Eliza Kashinsky says she is good at solving complex problems.
In an attempt solve one, Kashinsky is running for the first time for a seat on the City Council, because she says she wants to help Eugene implement solutions for housing, accountability and homelessness. She says she is taking on incumbent Emily Semple in Ward 1 because she believes the council has not taken enough action.
“I’ve felt more and more like Eugene is getting stuck in a lot of ways,” Kashinsky says. “But when it comes time to implement solutions, we are going around and around. If I can help the city in some way, I want to do so.”
She has not run for political office before and lacks elected experience, but Kashinsky says she’s spent many years working for nonprofits. She says that experience would lend itself to the position, which represents a complicated downtown ward.
A Virginia native, she studied political science and psychology at State University of New York in Albany. She spent time working in various leadership roles at Washington, D.C., nonprofits. After a while, Kashinsky and her husband wanted a change of pace.
“We found Eugene and fell in love with Eugene,” she says. As soon as they moved, Kashinsky says they started attending public meetings and eventually joined committees.
Kashinsky has been on Eugene’s budget committee. She also co-founded the Walkable Eugene Citizen Advisory Network (WE CAN), an ad hoc group that supports the creation of more walkable neighborhoods. She currently works as a human resources manager at South Lane Mental Health in Cottage Grove.
Despite her lack of political experience, one of the main focuses of Kashinsky’s campaign addresses a hot political topic: housing. Even without solid ideas on how to create more housing, Kashinsky sees a critical need for more housing in Eugene, especially for those in the community that are unhoused.
“That is the most consistent thing I’ve heard. I feel like the city’s inaction on those issues is really hurting the people in our ward,” she says.
Looking at Oregon HB 2001, which allows for duplexes to be built in single-family zones and will be implemented statewide in 2021, Kashinsky says the city should be working hard to create its own language for it, rather than using the default state code.
“I read zoning code because it relaxes me,” she says. “So I’ve looked at our code. Whatever they write is not going to drop easily into our code,” she says.
She adds the city should be encouraging more homes that meet a diversity of income levels, such as duplexes, which are less expensive than single-family homes. At the end of the day, Kashinsky says, people need to be open-minded about solutions.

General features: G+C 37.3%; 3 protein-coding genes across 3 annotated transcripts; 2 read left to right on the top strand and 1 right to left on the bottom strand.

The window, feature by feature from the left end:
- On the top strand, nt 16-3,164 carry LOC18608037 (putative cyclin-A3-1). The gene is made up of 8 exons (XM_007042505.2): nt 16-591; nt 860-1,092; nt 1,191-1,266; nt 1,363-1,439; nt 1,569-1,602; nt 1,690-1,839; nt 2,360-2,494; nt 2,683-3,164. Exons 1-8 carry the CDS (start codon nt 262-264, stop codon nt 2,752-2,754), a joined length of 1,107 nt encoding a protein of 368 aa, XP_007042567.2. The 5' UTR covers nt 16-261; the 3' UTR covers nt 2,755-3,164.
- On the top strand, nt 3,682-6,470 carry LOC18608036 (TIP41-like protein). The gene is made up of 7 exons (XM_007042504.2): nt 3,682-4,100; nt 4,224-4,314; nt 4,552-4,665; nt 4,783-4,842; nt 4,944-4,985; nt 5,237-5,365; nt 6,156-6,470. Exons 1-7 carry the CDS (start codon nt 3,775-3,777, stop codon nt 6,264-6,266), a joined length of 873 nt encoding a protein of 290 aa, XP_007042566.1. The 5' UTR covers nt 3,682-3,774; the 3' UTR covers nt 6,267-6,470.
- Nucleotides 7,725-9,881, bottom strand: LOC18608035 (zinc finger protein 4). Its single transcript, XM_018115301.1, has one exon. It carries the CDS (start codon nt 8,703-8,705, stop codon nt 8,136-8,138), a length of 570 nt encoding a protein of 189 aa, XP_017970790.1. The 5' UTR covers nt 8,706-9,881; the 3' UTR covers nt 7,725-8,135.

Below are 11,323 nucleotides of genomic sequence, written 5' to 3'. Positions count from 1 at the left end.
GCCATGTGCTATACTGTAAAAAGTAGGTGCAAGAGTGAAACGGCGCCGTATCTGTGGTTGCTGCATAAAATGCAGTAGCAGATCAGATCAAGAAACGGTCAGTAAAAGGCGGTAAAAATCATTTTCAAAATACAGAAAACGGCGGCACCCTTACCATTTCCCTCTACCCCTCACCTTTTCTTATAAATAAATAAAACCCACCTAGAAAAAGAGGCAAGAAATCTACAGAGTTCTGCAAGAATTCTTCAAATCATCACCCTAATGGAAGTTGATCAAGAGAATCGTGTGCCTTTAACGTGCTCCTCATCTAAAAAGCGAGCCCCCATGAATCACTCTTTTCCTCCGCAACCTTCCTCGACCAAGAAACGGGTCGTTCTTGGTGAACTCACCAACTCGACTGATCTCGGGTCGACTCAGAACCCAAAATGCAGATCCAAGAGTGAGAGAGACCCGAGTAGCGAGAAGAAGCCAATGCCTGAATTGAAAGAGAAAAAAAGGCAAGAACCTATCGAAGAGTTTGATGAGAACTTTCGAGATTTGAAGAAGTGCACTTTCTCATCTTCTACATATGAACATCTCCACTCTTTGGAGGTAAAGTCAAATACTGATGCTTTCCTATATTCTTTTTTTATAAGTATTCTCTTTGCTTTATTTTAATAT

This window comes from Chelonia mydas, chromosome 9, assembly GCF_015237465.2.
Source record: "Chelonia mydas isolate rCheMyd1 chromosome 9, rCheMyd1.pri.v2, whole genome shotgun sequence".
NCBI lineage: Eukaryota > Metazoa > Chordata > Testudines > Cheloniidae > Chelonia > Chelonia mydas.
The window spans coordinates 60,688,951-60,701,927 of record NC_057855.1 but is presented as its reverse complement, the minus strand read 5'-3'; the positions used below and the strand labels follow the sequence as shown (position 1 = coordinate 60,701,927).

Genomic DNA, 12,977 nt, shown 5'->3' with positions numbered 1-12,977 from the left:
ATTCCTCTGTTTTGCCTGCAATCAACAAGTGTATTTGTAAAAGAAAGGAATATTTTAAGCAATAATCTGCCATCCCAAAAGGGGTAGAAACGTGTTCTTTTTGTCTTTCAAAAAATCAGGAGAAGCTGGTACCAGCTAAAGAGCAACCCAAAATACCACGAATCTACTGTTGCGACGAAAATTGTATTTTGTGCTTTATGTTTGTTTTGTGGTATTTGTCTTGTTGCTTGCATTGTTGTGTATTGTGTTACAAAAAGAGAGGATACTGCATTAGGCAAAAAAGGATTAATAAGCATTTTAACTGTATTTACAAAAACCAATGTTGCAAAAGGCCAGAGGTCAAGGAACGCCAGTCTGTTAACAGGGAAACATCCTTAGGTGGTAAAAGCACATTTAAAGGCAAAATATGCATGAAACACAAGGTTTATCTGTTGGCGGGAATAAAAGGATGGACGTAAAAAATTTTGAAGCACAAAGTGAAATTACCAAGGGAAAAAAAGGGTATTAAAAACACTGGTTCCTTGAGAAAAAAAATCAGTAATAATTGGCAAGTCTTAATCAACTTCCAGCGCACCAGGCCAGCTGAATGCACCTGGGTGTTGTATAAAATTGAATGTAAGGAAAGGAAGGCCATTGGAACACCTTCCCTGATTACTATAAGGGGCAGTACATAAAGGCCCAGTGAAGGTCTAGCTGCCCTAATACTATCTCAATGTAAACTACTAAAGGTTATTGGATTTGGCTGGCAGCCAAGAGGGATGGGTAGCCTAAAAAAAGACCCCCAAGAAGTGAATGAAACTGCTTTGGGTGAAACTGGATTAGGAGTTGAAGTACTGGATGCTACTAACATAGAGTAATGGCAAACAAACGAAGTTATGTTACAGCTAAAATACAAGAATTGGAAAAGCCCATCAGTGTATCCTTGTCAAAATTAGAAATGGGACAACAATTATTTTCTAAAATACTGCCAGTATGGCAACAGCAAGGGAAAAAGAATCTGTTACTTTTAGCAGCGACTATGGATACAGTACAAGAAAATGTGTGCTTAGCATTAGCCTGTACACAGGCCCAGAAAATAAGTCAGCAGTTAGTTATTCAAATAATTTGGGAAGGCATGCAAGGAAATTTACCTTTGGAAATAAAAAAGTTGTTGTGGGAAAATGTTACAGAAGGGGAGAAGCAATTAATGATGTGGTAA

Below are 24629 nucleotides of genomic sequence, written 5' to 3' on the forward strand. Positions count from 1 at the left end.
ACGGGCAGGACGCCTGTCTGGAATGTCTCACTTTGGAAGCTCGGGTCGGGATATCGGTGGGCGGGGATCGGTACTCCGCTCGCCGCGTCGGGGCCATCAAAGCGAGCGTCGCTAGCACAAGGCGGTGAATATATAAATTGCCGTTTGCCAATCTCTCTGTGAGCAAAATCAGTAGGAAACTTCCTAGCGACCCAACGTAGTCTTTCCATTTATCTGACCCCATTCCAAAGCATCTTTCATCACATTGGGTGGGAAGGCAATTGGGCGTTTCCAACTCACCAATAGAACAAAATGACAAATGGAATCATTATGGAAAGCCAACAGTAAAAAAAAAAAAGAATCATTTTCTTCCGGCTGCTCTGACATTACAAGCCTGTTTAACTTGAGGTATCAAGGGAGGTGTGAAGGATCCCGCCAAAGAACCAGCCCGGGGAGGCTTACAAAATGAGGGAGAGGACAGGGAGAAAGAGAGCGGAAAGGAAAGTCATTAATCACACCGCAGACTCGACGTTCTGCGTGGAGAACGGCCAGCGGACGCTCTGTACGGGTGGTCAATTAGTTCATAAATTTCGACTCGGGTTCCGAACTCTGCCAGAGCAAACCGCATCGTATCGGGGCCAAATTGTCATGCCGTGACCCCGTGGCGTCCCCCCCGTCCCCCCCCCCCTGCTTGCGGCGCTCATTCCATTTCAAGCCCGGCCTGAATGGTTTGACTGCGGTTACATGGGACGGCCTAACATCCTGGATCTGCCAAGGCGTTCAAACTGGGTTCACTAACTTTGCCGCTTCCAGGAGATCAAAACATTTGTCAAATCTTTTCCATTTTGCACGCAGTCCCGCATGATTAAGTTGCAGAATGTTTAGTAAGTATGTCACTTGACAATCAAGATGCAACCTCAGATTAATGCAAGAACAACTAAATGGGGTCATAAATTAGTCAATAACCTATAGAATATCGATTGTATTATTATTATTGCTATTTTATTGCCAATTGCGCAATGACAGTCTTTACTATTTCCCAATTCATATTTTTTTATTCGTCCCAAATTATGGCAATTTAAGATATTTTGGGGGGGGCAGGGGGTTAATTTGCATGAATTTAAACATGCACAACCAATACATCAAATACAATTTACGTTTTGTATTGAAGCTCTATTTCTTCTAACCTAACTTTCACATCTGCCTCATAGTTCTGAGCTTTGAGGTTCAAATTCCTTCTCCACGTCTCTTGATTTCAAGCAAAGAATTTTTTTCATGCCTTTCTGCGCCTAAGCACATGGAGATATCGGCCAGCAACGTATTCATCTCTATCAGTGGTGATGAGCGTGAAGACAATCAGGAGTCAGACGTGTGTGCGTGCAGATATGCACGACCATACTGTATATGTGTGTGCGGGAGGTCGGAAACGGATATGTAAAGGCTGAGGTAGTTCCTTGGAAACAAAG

“When you look at the changes that need to be made to the code, they are not actually substantial.”
Kashinsky describes her own area of living, the Jefferson West Side neighborhood, and says it historically has allowed more housing types than other areas. “This creates neighborhoods like mine. And I like my neighborhood.”
If elected, Kashinsky also wants to address accountability with the City Council. She says the council spends too much time during meetings delving into the roots of an issue, and instead should do more research before its meetings.
“You end up not being able to come to a decision because you are spending too much time talking about what needs to be done,” she says. “I would be really focused with doing my homework before I get there so I’m not having to ask all those questions at the table and hold things up.”
She adds that the council should also work on making sure all voices in the community are heard. Kashinsky says, as a frequent commenter at public forums, she sees many of the same people speaking that may not always be the voice of the whole community.
“I think they should be getting a better sense of what they want,” she says. “I think there is a piece of sort of making sure there is follow up.”
She also sees this with climate change and the city’s Climate Action Plan 2.0, which she is on a committee for. Kashinsky feels the newer draft lacks new ideas, and that the city needs to be taking action now, whether it’s installing new electric car charging stations or incentivizing a switch to cleaner energy.
Homelessness, Kashinsky says, encapsulates all other issues because there are so many aspects to it, including housing. She doesn’t offer specific ideas, but says that there are people who also need more than just housing. They need extra support.
Another facet of homelessness Kashinsky wants to address is public safety, which she says gets frequently mislabeled as homelessness.
“Any crimes we are concerned about are not committed by people who are homeless. We need to separate the idea that we have a crime problem because we have a homeless problem,” Kashinsky says.
She adds that lawlessness and homelessness are their own issues, and that un-housed individuals are often victims of crimes.
Kashinsky has been in Eugene for seven years. She says she has stayed because of the sense of community she has felt here, and she hopes she can help others feel the same.
“One of the things I see about Eugene is how amazing the community is here,” she says. “We have people here who are passionate, and who are creative.”